Coming off one of the wettest years on record and the last couple of heavy rain events, the lakes have reached levels we haven't seen in a long time. So let's look at the lake level projections through this summer.
For the first time in six years Lake Travis is full. Since fall 2014 the lake has gone up almost 59 feet. According to the lower Colorado River Authority the water supply from Lake Travis is at 371 billion gallons.
The highest level ever for Travis happened on Christmas in 1991 as it climbed to a point where the level was only three and half feet away from the spillway at Mansfield Dam. The low point of 614' happened during the one of the worst droughts in history.
Even Lake Buchanan looks totally different and very healthy. It's at the highest level in eight years. We've seen a 29 foot rise since late 2014.
Still six feet away from the record high level that also occurred in December 1991. The lowest level was recorded on September 9, 1952 at 983'.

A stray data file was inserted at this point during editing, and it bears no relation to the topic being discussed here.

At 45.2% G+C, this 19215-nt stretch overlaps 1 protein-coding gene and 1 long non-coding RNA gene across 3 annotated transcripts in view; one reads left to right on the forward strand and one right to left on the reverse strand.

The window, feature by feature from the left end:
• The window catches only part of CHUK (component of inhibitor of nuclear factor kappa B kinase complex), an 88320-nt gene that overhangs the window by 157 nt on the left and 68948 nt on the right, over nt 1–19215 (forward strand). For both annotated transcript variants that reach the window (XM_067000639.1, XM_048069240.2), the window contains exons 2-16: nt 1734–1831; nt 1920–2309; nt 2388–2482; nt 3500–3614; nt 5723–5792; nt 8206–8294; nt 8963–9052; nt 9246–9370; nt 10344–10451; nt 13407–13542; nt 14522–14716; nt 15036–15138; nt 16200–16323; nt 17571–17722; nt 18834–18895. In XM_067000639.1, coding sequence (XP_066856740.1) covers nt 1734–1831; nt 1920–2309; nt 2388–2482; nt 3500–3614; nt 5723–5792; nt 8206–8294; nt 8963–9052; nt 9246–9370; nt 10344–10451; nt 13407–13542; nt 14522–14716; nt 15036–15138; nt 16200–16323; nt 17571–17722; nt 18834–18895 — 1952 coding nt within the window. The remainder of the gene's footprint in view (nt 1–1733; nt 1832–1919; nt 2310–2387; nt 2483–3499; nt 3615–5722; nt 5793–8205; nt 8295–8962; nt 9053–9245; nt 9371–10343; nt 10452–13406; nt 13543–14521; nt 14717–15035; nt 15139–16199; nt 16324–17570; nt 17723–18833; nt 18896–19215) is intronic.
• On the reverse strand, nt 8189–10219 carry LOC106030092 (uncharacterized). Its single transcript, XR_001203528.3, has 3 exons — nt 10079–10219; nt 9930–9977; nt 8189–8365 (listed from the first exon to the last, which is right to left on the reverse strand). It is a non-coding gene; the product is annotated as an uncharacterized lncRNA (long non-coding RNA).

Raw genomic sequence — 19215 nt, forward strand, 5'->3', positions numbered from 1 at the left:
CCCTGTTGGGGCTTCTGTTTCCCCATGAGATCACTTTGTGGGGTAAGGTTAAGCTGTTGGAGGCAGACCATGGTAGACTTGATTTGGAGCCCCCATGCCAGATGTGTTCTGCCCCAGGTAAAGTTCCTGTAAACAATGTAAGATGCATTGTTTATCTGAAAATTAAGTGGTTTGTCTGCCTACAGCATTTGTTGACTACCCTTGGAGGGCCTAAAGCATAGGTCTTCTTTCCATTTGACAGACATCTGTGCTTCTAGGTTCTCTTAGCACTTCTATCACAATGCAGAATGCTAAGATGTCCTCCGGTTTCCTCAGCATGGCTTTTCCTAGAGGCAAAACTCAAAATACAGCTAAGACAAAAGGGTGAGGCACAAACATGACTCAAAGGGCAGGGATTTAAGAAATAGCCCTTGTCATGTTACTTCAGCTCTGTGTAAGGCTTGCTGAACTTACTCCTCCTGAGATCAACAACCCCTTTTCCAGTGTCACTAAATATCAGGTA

Is there a correlation between El Nino and full lakes? Looking back at the last 20 years. Every time we had an El Nino event delivering a higher frequency of heavy rain events we had full lakes by the spring and summer especially in the mid to late 90’s during a very strong El Nino event.
How will the lakes look this summer? El Nino is showing signs of weakening in the coming months.
But it looks like the weather pattern will stay active keeping the area with near or slightly above average rainfall this spring and summer.
Based on this outlook the LCRA projects Lake Travis will drop to 665’ by the end of summer. If it stays dry the worst case scenario is 652' by Labor Day.
The Lake Buchanan projection shows it staying steady through the summer.
If you have a weather question feel free to email Zack or check him out on Twitter or Facebook.